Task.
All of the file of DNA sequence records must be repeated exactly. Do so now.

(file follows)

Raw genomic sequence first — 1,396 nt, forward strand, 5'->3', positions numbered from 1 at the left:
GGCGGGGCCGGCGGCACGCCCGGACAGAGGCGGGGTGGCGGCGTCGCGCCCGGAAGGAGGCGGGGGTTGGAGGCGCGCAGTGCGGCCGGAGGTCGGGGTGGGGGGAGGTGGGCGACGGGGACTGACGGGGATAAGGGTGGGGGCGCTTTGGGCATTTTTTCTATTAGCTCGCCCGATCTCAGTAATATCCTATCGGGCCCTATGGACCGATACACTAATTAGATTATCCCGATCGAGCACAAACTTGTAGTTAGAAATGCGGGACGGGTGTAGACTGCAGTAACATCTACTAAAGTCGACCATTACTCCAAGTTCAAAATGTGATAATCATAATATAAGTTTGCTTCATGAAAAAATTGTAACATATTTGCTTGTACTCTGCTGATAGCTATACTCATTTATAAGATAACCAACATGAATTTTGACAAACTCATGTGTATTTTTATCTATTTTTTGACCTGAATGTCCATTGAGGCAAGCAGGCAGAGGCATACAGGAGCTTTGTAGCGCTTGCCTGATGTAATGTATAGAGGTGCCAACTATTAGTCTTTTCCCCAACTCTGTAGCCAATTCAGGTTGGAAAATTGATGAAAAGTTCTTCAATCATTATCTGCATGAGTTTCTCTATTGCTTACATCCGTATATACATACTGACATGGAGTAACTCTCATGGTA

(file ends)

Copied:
Raw genomic sequence first — 1,396 nt, forward strand, 5'->3', positions numbered from 1 at the left:
GGCGGGGCCGGCGGCACGCCCGGACAGAGGCGGGGTGGCGGCGTCGCGCCCGGAAGGAGGCGGGGGTTGGAGGCGCGCAGTGCGGCCGGAGGTCGGGGTGGGGGGAGGTGGGCGACGGGGACTGACGGGGATAAGGGTGGGGGCGCTTTGGGCATTTTTTCTATTAGCTCGCCCGATCTCAGTAATATCCTATCGGGCCCTATGGACCGATACACTAATTAGATTATCCCGATCGAGCACAAACTTGTAGTTAGAAATGCGGGACGGGTGTAGACTGCAGTAACATCTACTAAAGTCGACCATTACTCCAAGTTCAAAATGTGATAATCATAATATAAGTTTGCTTCATGAAAAAATTGTAACATATTTGCTTGTACTCTGCTGATAGCTATACTCATTTATAAGATAACCAACATGAATTTTGACAAACTCATGTGTATTTTTATCTATTTTTTGACCTGAATGTCCATTGAGGCAAGCAGGCAGAGGCATACAGGAGCTTTGTAGCGCTTGCCTGATGTAATGTATAGAGGTGCCAACTATTAGTCTTTTCCCCAACTCTGTAGCCAATTCAGGTTGGAAAATTGATGAAAAGTTCTTCAATCATTATCTGCATGAGTTTCTCTATTGCTTACATCCGTATATACATACTGACATGGAGTAACTCTCATGGTA